[FOM] re the meaning of set

Mark Lance lancem at georgetown.edu
Tue Feb 21 07:07:07 EST 2006

F.A Muller: " Since Wittgenstein it has become a triviality
  to say that our use of expressions is
  constitutive for their meaning. But only
  very recently has Paul Horwich made an attempt
  to propound a theory of meaning based on this
  triviality. "

I'm actually skeptical that one needs a theory of meaning as  
background to a discussion of ordinary uses of "set".  (There are  
other fom issues far more deeply connected to questions of meaning.)   
More specifically on this post, a few observations as someone who  
works primarily in philosophy of language:
In my view -- and I've published papers defending this --  
WIttgenstein did not think use constitutive of meaning.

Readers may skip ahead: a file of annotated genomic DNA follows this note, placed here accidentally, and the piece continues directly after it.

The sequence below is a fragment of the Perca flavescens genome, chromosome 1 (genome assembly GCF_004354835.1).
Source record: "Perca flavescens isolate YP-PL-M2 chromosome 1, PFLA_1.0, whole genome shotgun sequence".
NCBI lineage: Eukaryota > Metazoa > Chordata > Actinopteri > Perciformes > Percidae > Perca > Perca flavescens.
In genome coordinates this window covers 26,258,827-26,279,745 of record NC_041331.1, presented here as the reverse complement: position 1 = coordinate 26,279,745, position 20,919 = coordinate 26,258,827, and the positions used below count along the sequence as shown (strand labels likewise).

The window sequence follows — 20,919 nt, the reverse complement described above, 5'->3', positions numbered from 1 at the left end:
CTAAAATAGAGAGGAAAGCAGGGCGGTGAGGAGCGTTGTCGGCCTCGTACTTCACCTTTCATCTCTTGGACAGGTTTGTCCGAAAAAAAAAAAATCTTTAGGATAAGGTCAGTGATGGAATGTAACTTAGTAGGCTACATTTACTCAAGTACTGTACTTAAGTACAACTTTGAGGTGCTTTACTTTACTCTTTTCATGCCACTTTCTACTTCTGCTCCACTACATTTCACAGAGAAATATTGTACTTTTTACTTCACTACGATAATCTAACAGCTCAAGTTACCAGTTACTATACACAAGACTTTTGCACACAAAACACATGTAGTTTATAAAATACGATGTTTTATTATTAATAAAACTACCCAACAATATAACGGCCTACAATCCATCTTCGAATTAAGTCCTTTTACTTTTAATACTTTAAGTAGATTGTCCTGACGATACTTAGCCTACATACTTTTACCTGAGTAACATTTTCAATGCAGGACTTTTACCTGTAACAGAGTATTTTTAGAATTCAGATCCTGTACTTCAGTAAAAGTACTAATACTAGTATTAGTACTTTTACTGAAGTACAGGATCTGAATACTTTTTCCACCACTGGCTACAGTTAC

The view is  certainly is not a triviality as many people continue to  
deny it, basing meaning on mental states (Chomsky, Fodor, W. Davis),  
biological function (milikan), causal relations to the world (devitt)  
Horwich is certainly not the first to propound a theory of meaning  
based on use -- Quine, Sellars, Dummett, Hintikka, and Brandom all  
have put forward much more detailed accounts of meaning.  One can  
argue in any of these cases -- including Horwich -- about whether  
these really are precisely theories in which "use is constitutive of  
meaning," but there is no grounds for singling out Horwich as the  
unique follower of Wittgenstein on this.  (And needless to say, each  
of these philosophers has things to say about the way their account  
of meaning relates to mathematical language.)

Mark Lance
Georgetown University

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